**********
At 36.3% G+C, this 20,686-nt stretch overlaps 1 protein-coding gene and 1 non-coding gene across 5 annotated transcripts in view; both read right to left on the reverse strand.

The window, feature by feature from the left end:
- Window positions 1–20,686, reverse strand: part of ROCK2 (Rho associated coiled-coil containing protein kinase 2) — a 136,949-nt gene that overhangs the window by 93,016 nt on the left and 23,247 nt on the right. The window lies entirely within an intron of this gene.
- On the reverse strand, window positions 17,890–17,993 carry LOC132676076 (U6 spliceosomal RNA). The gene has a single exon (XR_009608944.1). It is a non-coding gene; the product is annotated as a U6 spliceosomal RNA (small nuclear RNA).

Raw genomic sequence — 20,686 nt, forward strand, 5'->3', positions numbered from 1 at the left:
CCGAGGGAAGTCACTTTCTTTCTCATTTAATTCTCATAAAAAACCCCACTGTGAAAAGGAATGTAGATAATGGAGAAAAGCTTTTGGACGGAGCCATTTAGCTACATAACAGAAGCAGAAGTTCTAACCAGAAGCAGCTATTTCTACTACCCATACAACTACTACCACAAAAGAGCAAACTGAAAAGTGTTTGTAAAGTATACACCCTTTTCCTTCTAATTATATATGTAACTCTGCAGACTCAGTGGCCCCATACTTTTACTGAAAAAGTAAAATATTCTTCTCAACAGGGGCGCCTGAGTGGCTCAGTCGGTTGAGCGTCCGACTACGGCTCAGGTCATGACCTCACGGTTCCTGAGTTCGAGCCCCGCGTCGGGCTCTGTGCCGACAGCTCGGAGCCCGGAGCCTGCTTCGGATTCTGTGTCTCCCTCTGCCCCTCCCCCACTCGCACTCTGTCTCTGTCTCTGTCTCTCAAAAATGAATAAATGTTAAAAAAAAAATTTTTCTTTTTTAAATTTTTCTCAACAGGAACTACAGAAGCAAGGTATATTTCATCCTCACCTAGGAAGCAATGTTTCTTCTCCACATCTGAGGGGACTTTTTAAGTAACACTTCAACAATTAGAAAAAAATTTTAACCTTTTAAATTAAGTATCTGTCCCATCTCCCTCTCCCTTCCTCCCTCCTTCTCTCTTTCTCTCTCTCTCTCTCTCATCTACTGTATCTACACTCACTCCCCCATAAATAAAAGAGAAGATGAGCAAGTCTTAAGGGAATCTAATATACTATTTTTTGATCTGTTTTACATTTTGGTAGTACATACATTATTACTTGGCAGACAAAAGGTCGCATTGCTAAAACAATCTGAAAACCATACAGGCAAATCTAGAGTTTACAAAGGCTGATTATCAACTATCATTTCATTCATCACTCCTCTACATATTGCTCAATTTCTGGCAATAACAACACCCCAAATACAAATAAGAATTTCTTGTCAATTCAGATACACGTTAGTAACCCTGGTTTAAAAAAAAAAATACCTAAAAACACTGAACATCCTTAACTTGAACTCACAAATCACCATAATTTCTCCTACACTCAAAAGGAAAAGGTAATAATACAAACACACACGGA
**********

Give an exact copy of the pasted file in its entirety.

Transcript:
At 36.3% G+C, this 20,686-nt stretch overlaps 1 protein-coding gene and 1 non-coding gene across 5 annotated transcripts in view; both read right to left on the reverse strand.

The window, feature by feature from the left end:
- Window positions 1–20,686, reverse strand: part of ROCK2 (Rho associated coiled-coil containing protein kinase 2) — a 136,949-nt gene that overhangs the window by 93,016 nt on the left and 23,247 nt on the right. The window lies entirely within an intron of this gene.
- On the reverse strand, window positions 17,890–17,993 carry LOC132676076 (U6 spliceosomal RNA). The gene has a single exon (XR_009608944.1). It is a non-coding gene; the product is annotated as a U6 spliceosomal RNA (small nuclear RNA).

Raw genomic sequence — 20,686 nt, forward strand, 5'->3', positions numbered from 1 at the left:
CCGAGGGAAGTCACTTTCTTTCTCATTTAATTCTCATAAAAAACCCCACTGTGAAAAGGAATGTAGATAATGGAGAAAAGCTTTTGGACGGAGCCATTTAGCTACATAACAGAAGCAGAAGTTCTAACCAGAAGCAGCTATTTCTACTACCCATACAACTACTACCACAAAAGAGCAAACTGAAAAGTGTTTGTAAAGTATACACCCTTTTCCTTCTAATTATATATGTAACTCTGCAGACTCAGTGGCCCCATACTTTTACTGAAAAAGTAAAATATTCTTCTCAACAGGGGCGCCTGAGTGGCTCAGTCGGTTGAGCGTCCGACTACGGCTCAGGTCATGACCTCACGGTTCCTGAGTTCGAGCCCCGCGTCGGGCTCTGTGCCGACAGCTCGGAGCCCGGAGCCTGCTTCGGATTCTGTGTCTCCCTCTGCCCCTCCCCCACTCGCACTCTGTCTCTGTCTCTGTCTCTCAAAAATGAATAAATGTTAAAAAAAAAATTTTTCTTTTTTAAATTTTTCTCAACAGGAACTACAGAAGCAAGGTATATTTCATCCTCACCTAGGAAGCAATGTTTCTTCTCCACATCTGAGGGGACTTTTTAAGTAACACTTCAACAATTAGAAAAAAATTTTAACCTTTTAAATTAAGTATCTGTCCCATCTCCCTCTCCCTTCCTCCCTCCTTCTCTCTTTCTCTCTCTCTCTCTCTCATCTACTGTATCTACACTCACTCCCCCATAAATAAAAGAGAAGATGAGCAAGTCTTAAGGGAATCTAATATACTATTTTTTGATCTGTTTTACATTTTGGTAGTACATACATTATTACTTGGCAGACAAAAGGTCGCATTGCTAAAACAATCTGAAAACCATACAGGCAAATCTAGAGTTTACAAAGGCTGATTATCAACTATCATTTCATTCATCACTCCTCTACATATTGCTCAATTTCTGGCAATAACAACACCCCAAATACAAATAAGAATTTCTTGTCAATTCAGATACACGTTAGTAACCCTGGTTTAAAAAAAAAAATACCTAAAAACACTGAACATCCTTAACTTGAACTCACAAATCACCATAATTTCTCCTACACTCAAAAGGAAAAGGTAATAATACAAACACACACGGA